In late December, the holiday season is in full swing. Christians are celebrating Christmas, which commemorates the birth of Jesus. Jews are observing Hanukkah, which celebrates the reclamation of their holy temple in Jerusalem. These holidays are joyful celebrations in which families and friends come together to share food and gifts.
People of African descent have their own December celebration in which they gather with loved ones to reaffirm the bonds of family and culture, as well as to share food and exchange gifts. It is called Kwanzaa, and, although it is relatively new compared to other holidays, it has become an important facet of practicing African culture on other continents.
In this article, we will look at the roots of Kwanzaa, discover the significance of its symbols and learn about the unique traditions that make up the Kwanzaa celebration.
What is Kwanzaa?
Kwanzaa is a Pan-African holiday, meaning that it is meant to unite people of African descent, wherever in the world they live. It runs from December 26 through January 1. Unlike Christmas and Hanukkah, which are religious holidays, Kwanzaa is a cultural holiday (in fact, many people celebrate both Kwanzaa and Christmas). Over its seven days, people of African descent come together to celebrate family, community, culture and the bonds that tie them together as a people. They also remember their heritage, give thanks for the good things they have and rejoice in the goodness of life.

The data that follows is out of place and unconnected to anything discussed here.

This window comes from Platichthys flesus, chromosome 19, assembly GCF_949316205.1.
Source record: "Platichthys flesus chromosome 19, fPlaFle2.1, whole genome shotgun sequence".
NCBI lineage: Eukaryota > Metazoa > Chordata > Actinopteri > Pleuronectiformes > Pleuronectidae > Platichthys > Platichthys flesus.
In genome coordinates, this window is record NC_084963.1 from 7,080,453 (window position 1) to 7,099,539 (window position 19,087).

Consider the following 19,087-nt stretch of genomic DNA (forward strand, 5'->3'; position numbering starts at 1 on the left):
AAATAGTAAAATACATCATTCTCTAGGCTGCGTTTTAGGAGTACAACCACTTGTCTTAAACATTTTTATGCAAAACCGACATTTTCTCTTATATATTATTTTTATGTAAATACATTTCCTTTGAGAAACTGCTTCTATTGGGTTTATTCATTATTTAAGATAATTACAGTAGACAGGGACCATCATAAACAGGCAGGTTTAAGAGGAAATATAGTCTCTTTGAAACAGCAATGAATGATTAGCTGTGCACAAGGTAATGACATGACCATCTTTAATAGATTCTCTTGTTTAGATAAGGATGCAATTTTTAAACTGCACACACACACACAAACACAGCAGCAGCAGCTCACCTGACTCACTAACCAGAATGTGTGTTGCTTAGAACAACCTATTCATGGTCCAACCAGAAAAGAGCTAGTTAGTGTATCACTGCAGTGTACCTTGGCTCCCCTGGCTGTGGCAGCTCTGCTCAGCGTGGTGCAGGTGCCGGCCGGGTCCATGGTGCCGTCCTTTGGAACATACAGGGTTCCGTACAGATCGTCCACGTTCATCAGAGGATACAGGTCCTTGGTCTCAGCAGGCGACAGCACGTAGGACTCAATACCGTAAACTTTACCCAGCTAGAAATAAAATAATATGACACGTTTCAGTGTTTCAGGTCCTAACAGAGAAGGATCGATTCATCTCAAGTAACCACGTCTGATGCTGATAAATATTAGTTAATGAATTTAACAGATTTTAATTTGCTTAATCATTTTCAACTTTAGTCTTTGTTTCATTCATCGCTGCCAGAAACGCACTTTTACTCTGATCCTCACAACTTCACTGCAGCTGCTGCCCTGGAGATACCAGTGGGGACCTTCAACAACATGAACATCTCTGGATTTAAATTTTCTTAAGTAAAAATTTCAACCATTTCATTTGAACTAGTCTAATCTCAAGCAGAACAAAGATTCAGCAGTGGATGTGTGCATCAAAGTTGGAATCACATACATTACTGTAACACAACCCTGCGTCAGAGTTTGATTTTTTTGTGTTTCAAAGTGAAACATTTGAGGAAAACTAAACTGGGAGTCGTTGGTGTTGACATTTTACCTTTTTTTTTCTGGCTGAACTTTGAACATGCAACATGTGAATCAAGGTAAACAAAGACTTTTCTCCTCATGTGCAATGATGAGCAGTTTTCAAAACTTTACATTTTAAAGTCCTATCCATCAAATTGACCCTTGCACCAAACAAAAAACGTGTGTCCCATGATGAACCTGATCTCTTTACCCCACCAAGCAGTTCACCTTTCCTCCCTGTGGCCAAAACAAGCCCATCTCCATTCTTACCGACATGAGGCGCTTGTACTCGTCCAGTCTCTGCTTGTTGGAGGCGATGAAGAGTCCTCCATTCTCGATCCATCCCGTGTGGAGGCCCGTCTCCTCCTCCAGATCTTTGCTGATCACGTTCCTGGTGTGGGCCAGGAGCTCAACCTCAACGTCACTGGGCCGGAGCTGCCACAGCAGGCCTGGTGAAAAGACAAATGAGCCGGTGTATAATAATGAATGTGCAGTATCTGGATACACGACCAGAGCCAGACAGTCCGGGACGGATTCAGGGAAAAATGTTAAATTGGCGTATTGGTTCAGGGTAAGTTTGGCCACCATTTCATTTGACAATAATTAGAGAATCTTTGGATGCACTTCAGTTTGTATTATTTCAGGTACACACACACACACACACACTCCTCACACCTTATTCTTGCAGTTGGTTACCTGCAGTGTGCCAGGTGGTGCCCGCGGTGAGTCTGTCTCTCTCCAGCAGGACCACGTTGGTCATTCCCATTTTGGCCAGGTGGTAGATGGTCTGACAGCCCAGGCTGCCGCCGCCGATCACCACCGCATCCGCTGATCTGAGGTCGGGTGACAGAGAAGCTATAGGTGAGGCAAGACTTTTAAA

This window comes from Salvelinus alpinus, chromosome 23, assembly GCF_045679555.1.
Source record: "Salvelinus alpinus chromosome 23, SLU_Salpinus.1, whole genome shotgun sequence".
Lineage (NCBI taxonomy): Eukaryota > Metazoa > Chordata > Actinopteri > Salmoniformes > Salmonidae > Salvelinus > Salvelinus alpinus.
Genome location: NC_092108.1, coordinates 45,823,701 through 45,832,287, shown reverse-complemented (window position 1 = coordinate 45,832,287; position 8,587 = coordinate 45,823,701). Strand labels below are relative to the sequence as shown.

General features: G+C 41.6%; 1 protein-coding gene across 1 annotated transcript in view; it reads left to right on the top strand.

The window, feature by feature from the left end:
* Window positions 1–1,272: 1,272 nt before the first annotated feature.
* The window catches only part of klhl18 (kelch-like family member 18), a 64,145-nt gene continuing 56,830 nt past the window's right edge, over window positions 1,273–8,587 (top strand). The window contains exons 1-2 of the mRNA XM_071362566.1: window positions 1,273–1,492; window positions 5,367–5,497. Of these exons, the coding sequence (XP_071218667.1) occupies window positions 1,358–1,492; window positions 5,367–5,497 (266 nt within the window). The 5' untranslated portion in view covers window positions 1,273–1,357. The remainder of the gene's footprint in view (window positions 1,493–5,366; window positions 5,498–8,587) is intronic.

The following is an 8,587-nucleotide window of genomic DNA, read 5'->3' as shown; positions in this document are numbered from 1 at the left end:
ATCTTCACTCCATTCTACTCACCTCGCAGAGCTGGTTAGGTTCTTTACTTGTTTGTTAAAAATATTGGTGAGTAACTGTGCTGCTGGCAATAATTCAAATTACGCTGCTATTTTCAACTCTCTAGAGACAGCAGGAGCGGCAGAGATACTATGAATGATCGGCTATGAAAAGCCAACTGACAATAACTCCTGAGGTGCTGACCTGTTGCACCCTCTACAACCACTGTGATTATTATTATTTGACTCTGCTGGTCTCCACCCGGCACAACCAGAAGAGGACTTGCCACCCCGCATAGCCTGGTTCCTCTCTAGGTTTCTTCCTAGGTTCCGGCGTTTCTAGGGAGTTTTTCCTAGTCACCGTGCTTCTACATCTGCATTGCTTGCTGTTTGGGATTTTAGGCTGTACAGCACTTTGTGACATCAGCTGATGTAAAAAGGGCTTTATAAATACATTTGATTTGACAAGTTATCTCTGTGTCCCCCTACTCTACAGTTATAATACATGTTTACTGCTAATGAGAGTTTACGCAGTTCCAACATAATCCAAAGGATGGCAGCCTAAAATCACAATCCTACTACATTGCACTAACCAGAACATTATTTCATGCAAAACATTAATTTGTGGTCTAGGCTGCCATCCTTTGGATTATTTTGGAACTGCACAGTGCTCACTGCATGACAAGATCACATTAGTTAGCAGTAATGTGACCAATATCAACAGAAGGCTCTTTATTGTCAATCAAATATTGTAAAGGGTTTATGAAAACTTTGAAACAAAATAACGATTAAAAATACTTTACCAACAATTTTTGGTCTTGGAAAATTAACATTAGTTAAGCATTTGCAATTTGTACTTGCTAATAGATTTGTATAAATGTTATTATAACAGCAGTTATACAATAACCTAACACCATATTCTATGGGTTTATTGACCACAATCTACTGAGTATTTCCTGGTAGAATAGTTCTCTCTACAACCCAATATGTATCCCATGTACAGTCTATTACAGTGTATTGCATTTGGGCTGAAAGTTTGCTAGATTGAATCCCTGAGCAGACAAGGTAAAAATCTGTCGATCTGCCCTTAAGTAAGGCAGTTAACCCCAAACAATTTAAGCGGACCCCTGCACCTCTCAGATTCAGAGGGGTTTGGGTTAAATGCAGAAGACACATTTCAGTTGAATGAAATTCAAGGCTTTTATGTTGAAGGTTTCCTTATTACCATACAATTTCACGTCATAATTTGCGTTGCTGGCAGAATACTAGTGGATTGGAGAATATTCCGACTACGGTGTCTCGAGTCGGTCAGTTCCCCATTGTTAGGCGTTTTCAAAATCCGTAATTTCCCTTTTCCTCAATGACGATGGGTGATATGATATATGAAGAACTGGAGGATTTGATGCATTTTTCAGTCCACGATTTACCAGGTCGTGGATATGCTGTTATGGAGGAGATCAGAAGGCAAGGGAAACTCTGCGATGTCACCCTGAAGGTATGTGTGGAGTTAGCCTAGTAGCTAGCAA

Seven is an important theme of Kwanzaa. The holiday lasts for seven days -- one day for each of its seven guiding principals. There are seven basic symbols used in the Kwanzaa ceremony -- one of which consists of seven candles -- and each symbol ties into one or more of the seven guiding principles.
The History of Kwanzaa
Although Kwanzaa has only been around for a few decades, its roots trace back to ancient African harvest celebrations. The name "Kwanzaa" comes from the Swahili phrase, "matunda ya kwanza," which means "first fruits." Many of the first-fruits celebrations -- for example, the Umkhost of Zululand in Southern Africa -- were also seven days long.